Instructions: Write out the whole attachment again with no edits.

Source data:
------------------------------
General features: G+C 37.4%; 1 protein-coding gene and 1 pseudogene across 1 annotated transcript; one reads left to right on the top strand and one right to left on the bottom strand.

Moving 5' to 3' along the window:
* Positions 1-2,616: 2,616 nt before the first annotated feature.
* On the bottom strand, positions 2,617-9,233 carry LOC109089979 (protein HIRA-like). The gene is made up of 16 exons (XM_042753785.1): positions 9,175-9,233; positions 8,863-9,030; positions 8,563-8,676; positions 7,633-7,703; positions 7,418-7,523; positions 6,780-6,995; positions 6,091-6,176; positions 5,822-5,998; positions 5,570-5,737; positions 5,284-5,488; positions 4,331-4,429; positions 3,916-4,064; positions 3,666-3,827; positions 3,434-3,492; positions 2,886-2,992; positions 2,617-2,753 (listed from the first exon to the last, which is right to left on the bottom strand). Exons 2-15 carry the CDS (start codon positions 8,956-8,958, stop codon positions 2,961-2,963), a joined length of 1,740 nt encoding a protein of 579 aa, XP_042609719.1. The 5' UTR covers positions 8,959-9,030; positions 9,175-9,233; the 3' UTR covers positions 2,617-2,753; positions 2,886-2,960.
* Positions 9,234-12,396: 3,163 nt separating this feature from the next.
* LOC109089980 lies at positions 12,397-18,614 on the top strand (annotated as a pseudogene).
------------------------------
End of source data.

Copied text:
General features: G+C 37.4%; 1 protein-coding gene and 1 pseudogene across 1 annotated transcript; one reads left to right on the top strand and one right to left on the bottom strand.

Moving 5' to 3' along the window:
* Positions 1-2,616: 2,616 nt before the first annotated feature.
* On the bottom strand, positions 2,617-9,233 carry LOC109089979 (protein HIRA-like). The gene is made up of 16 exons (XM_042753785.1): positions 9,175-9,233; positions 8,863-9,030; positions 8,563-8,676; positions 7,633-7,703; positions 7,418-7,523; positions 6,780-6,995; positions 6,091-6,176; positions 5,822-5,998; positions 5,570-5,737; positions 5,284-5,488; positions 4,331-4,429; positions 3,916-4,064; positions 3,666-3,827; positions 3,434-3,492; positions 2,886-2,992; positions 2,617-2,753 (listed from the first exon to the last, which is right to left on the bottom strand). Exons 2-15 carry the CDS (start codon positions 8,956-8,958, stop codon positions 2,961-2,963), a joined length of 1,740 nt encoding a protein of 579 aa, XP_042609719.1. The 5' UTR covers positions 8,959-9,030; positions 9,175-9,233; the 3' UTR covers positions 2,617-2,753; positions 2,886-2,960.
* Positions 9,234-12,396: 3,163 nt separating this feature from the next.
* LOC109089980 lies at positions 12,397-18,614 on the top strand (annotated as a pseudogene).